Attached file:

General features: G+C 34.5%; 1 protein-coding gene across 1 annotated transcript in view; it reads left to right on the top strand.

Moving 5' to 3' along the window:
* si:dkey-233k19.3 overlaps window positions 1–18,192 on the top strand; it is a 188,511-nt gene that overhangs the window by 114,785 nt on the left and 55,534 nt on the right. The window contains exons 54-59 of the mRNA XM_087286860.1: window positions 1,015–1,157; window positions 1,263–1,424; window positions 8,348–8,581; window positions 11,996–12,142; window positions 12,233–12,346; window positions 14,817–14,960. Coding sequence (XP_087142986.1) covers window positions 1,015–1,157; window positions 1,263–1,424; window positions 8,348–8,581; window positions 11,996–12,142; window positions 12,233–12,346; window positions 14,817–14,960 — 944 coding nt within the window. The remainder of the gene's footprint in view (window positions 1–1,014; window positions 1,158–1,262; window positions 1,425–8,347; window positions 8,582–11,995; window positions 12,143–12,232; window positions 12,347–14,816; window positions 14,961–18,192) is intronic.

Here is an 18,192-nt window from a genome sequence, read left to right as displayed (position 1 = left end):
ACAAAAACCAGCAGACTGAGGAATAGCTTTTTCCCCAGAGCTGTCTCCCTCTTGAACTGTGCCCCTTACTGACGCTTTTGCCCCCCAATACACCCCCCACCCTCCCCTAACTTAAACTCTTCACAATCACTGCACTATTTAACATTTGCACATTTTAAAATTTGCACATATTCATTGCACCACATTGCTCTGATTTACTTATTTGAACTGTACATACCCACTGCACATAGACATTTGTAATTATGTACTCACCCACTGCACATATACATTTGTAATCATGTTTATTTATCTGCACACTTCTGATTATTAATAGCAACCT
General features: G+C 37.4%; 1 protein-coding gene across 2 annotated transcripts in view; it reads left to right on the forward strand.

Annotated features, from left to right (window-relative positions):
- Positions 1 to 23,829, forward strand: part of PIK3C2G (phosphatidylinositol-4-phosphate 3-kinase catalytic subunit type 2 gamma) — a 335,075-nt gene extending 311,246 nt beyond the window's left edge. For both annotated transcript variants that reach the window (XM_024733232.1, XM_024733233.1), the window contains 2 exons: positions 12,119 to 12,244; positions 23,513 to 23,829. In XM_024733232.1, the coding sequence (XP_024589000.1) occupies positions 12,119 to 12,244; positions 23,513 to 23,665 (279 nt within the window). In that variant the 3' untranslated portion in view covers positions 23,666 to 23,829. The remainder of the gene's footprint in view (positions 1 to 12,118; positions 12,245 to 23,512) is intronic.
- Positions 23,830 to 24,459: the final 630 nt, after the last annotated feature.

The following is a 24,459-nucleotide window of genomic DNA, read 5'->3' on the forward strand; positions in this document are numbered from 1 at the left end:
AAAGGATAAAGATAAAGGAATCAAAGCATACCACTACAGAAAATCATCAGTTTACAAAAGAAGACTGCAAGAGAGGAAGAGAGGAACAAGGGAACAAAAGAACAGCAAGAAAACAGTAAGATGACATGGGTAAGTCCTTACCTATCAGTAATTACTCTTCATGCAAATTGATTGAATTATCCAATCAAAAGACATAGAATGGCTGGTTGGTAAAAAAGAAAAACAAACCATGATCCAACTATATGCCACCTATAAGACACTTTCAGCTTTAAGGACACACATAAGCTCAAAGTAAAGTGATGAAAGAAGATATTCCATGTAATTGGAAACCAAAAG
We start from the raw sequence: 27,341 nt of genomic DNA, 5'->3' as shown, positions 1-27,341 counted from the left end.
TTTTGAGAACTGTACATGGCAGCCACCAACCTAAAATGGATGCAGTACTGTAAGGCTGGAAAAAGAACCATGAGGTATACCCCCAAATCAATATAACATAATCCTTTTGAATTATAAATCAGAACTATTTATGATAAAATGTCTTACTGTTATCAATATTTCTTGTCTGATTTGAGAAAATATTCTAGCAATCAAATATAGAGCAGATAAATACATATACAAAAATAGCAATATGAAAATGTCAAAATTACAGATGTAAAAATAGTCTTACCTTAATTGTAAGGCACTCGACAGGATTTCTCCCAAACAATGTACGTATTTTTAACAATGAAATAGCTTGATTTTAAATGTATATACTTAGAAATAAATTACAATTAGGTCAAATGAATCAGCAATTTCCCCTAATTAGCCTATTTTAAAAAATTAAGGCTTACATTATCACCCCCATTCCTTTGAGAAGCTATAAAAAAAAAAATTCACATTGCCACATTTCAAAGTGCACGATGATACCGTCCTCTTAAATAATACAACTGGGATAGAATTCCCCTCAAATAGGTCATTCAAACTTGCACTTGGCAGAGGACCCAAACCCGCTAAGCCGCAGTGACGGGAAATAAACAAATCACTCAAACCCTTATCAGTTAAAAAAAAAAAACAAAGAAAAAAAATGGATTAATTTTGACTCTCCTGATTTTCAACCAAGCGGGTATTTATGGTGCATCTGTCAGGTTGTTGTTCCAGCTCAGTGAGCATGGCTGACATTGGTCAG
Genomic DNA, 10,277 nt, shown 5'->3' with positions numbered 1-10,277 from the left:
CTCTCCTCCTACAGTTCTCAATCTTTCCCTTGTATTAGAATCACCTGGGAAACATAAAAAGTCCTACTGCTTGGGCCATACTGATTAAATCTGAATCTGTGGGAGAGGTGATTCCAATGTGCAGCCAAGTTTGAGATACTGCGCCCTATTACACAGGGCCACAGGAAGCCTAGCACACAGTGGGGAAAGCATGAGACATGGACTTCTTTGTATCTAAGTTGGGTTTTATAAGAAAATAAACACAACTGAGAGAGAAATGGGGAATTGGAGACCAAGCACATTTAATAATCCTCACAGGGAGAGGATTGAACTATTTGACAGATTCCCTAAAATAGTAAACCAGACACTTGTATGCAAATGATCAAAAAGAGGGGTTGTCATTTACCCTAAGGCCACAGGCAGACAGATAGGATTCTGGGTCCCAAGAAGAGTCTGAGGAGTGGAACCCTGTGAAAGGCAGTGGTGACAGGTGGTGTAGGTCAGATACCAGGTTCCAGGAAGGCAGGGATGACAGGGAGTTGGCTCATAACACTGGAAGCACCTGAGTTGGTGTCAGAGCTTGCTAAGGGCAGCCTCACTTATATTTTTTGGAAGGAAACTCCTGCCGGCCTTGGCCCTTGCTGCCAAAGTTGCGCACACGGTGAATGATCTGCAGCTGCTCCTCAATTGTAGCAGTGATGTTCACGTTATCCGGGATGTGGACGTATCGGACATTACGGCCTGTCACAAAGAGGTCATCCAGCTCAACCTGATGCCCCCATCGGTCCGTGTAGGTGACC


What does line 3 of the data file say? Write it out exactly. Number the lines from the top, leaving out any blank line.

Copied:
* si:dkey-233k19.3 overlaps window positions 1–18,192 on the top strand; it is a 188,511-nt gene that overhangs the window by 114,785 nt on the left and 55,534 nt on the right. The window contains exons 54-59 of the mRNA XM_087286860.1: window positions 1,015–1,157; window positions 1,263–1,424; window positions 8,348–8,581; window positions 11,996–12,142; window positions 12,233–12,346; window positions 14,817–14,960. Coding sequence (XP_087142986.1) covers window positions 1,015–1,157; window positions 1,263–1,424; window positions 8,348–8,581; window positions 11,996–12,142; window positions 12,233–12,346; window positions 14,817–14,960 — 944 coding nt within the window. The remainder of the gene's footprint in view (window positions 1–1,014; window positions 1,158–1,262; window positions 1,425–8,347; window positions 8,582–11,995; window positions 12,143–12,232; window positions 12,347–14,816; window positions 14,961–18,192) is intronic.